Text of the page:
- Ankit Jain
How the Union Budget can help India mitigate the climate crisis
In light of India’s ambitious COP27 goals and its wish to set a global example during its G20 presidency, the government needs to go much further to boost innovation within the nascent climate-tech sector.
The world we live in today is faced with a major climate crisis that is affecting everyone in equal measure. Yet, there is not a lot of collective action being taken to tackle this issue.
Over the years, a number of climate-tech companies have emerged globally to solve issues posed by climate change by leveraging advanced technologies and scientific tools. This is true even for India, where there are many passionate founders pushing to find innovative solutions to drive climate action and mitigate climate-related adversities through science and cutting-edge technology.
That being said, climate-tech as a sector still remains largely underrepresented within the Union Budget and the government’s various policy initiatives.
The government has been cognisant of the threat posed by climate change and has pushed for major reforms within the power sector by investing significantly in renewable energy. In light of India’s ambitious COP27 goals and its wish to set a global example during its G20 presidency, the government needs to go much further to boost innovation within the nascent climate-tech sector.
How the budget can act as a catalyst for
climate change mitigation
This year the Union Budget needs to prioritise a few major aspects pertaining to climate change mitigation in order to sustainably achieve India’s audacious goal of transitioning to NetZero by 2070.
In order to do that, it is important for the government to create demand for climate solutions—often provided by climate-tech startups—by actively pushing the economy towards decarbonisation.
This should begin with the government taking into consideration a sector-by-sector approach. For instance, within the power sector, the government should take a three-pronged approach to drive demand, distribution, and supply. In order to create demand, they should mandate large corporations to get at least 25% of their energy from renewable sources. This should increase to 100% over the next decade with eventually smaller enterprises also taking on alternative sources of energy.
On the distribution front, the government should ensure that every DISCOM offers a green tariff option—at a reasonable premium—to its customers to address this increased demand seamlessly.
All of this should be done in addition to funding more renewable energy projects across the country which would further encourage entrepreneurship and innovation in this space. While the uptick in electric vehicles sales in the transport sector looks strong, it is important for the government to place its focus on decarbonising much larger vehicles like trucks. It must also push for an increased production capacity of green hydrogen—as committed in the National Green Hydrogen Mission—which can be used as a source of clean fuel for vehicles and industries.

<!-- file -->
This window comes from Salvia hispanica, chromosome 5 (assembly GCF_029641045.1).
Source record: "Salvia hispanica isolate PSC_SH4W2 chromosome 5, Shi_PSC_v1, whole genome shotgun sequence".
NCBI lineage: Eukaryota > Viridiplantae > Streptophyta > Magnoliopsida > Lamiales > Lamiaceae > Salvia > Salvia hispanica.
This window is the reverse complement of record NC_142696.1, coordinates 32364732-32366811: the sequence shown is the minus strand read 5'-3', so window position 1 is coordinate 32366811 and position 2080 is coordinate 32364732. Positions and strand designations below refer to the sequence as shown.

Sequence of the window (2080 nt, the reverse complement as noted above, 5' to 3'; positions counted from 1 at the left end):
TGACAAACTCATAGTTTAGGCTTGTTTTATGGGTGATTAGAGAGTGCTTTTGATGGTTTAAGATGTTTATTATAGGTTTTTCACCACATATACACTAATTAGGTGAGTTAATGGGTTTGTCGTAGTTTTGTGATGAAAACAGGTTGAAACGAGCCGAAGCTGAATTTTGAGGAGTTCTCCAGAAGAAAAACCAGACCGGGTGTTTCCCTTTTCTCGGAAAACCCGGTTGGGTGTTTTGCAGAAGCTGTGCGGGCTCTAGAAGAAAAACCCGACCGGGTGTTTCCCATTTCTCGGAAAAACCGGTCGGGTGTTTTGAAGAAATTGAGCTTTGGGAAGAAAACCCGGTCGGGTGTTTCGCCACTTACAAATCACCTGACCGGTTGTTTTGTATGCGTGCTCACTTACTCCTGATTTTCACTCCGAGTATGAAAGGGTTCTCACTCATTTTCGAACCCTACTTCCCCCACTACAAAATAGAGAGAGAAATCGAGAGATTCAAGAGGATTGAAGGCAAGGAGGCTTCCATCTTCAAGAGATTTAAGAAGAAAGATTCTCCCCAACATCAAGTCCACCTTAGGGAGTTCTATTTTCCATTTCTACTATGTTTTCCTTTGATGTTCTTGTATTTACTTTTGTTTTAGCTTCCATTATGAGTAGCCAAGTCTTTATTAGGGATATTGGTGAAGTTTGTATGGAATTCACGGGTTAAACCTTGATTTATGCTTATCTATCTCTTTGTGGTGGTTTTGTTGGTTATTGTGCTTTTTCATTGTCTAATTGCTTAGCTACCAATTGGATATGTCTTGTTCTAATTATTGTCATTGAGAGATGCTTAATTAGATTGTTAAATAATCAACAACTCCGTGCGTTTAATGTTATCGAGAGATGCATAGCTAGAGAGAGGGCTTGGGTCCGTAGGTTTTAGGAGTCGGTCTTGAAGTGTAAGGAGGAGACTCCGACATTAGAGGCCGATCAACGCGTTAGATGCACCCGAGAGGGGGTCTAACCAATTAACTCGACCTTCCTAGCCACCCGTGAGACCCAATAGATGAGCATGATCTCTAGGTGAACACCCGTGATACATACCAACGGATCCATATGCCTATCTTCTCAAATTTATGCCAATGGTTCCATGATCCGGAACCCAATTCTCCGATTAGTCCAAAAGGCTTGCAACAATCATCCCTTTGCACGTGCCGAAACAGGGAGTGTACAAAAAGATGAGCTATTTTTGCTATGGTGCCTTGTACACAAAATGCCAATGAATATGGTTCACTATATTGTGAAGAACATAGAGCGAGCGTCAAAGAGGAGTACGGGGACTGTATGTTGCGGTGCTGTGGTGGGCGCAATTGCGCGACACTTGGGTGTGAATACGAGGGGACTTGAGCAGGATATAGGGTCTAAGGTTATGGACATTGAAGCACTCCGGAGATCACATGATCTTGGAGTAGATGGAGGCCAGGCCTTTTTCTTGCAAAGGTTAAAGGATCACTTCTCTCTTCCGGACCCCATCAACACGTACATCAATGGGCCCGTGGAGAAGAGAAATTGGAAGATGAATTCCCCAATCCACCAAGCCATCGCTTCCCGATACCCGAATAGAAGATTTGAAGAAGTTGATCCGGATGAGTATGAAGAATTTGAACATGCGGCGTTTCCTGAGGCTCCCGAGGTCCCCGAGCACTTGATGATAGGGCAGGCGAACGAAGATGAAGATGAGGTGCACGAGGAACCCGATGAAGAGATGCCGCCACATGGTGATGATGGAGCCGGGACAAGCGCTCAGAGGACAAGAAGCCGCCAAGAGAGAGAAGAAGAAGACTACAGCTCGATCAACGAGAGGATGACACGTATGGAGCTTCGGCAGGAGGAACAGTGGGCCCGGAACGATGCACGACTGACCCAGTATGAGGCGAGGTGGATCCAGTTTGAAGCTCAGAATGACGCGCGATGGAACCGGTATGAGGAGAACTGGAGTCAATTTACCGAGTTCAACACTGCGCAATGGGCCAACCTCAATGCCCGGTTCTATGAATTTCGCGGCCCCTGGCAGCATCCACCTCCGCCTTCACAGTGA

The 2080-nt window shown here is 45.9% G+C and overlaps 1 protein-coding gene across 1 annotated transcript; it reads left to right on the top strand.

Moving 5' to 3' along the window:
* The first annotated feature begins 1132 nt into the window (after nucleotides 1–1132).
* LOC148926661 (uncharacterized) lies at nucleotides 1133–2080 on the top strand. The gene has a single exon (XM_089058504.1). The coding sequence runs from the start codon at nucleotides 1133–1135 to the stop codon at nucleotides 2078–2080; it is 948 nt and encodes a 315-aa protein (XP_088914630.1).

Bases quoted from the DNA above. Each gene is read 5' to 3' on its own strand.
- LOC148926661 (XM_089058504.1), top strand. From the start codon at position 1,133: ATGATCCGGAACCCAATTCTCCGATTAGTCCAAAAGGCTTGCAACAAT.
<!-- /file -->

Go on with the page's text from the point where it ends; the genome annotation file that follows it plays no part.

To drive sustainable development and combat the climate crisis, it is imperative that the Indian government provide appropriate incentives for industries to decarbonise quickly, particularly since industries account for roughly 28% of India’s carbon emissions.
An effective way to do this would be by rolling out the carbon credit market that the Bureau of Energy Efficiency (BEE) is working towards. In addition to that, the government should also consider using banks and other financial institutions to offer differential pricing on green loans, that is loans used for reducing GHG emissions, while also lowering interest rates on loans for companies setting NetZero goals and showing consistent decarbonisation towards that goal.
Waste management by industries is also another important step to ensure the country is able to achieve its NetZero targets in time. There are several different ways the government can enable this—like incentivizing Extended Producers Responsibility (EPR) initiatives for certain types of waste produced by industries. They can also provide tax subsidies to entrepreneurs who produce goods made out of recycled waste materials.
Moving towards a NetZero Society
As a nation, India is well aware of the pitfalls caused by climate change and the imperative need for a robust climate change mitigation strategy. But to meaningfully address the challenges posed by climate change, the government needs to encourage industries to swiftly transition towards a NetZero society.
The government can help new-age founders and solution providers by being the first buyers of their solutions. This can be done by allocating a specific budget to scaling these nascent initiatives. Such budget allocations will not only bring scale and credibility to climate-tech companies but will also help the Government gain access to cutting-edge solutions in the market while solving one of the biggest challenges confronting humankind. StepChange is a climate-tech startup that helps companies and brands accelerate their sustainability journey and transition to NetZero. Learn how we may be able to help your organisation through our website or simply follow us on LinkedIn to stay tuned!
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